Mike Daisey’s Trump Card at Manbites Dog Is Captivating, Pertinent, and Funny as Hell

Manbites Dog Theater's staged reading of The Trump Card stars Carl Martin (photo by Manbites Dog)
Manbites Dog Theater's staged reading of The Trump Card stars Carl Martin (photo by Manbites Dog)
Manbites Dog Theater's staged reading of <em>The Trump Card</em> stars Carl Martin (photo by Manbites Dog)
Manbites Dog Theater’s staged reading of The Trump Card stars Carl Martin (photo by Manbites Dog)

A table. A chair. Two bottles of water. An iPad.

A man enters with a stack of papers. He sits. He turns on the iPad, reads a little, sighs, and begins an 86-minute profanity-fueled tirade about Republican presidential candidate Donald J. Trump.

On Sunday night, Manbites Dog Theater premiered a staged reading of The Trump Card, adapted from a monologue by Mike Daisey, a monologist who has accomplished some impressive tasks in his career: a 29-night live theatrical “novel,” which totals 40 hours of solo performance, appearing in abandoned theaters in post-communist Tajikistan, a 30-hour theatrical monologue adapted from Howard Zinn’s A People’s History of the United States, and an entirely improvised full-length piece. If he can manage to hold an audience’s attention for such extended periods of time, an 86-minute piece about Donald Trump should not stretch him too much.

Mike Daisey, in an act that can be viewed as either generous or egomaniacal, released The Trump Card online earlier this year, along with an open source performance license. Essentially, if you want to stage it, go right ahead.

Manbites Dog co-founder and artistic director Jeff Storer took this opportunity to stage, with some adaptations, this extremely topical piece of writing. Theater is rarely this up-to-the-minute and instantly relatable.

Manbites Dog regular Carl Martin is performing this piece, reading occasionally from the iPad, seated at a table. He requires a towel to wipe his brow from the sweat that he exerts. When Martin entered, we weren’t quite sure whether he was meant to be Donald Trump or simply speak about Donald Trump. He looks oddly Trump-like, and I wouldn’t have been surprised if he transformed into the braggadocious demagogue.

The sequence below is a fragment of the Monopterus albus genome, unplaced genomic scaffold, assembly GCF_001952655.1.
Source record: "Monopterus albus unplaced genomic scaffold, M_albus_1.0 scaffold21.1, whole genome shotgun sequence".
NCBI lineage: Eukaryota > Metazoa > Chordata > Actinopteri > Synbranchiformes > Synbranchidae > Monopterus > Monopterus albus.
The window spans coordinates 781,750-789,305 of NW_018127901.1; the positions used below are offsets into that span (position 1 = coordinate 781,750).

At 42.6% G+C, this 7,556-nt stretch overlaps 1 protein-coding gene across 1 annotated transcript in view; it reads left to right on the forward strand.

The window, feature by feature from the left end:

The monologue gets off to a slightly rocky start, explicitly stating the intention and the structure of the piece in a less-than-engaging bit of talk. The audience took a few minutes to get warmed up — not quite sure what we were getting into — but pretty soon the heads started nodding (“Oh my God, I hadn’t realized that; he’s absolutely right”) and the laughs started to roll from the crowd (“I cannot believe he just said that Ted Cruz is a lizard in human skin”).

Daisey’s monologue is highly autobiographical, and references his experiences growing up with a racist grandfather — making connections to Trump’s own heritage. The piece is broken down into sections, each with a different focus. Trump’s family, his communication style, The Apprentice, lizard creature Ted Cruz, and Trump’s connections with the brutal, snarling Roy Cohn — buddy of Joseph McCarthy and early mentor-advisor to The Donald — are just a few of the topics covered.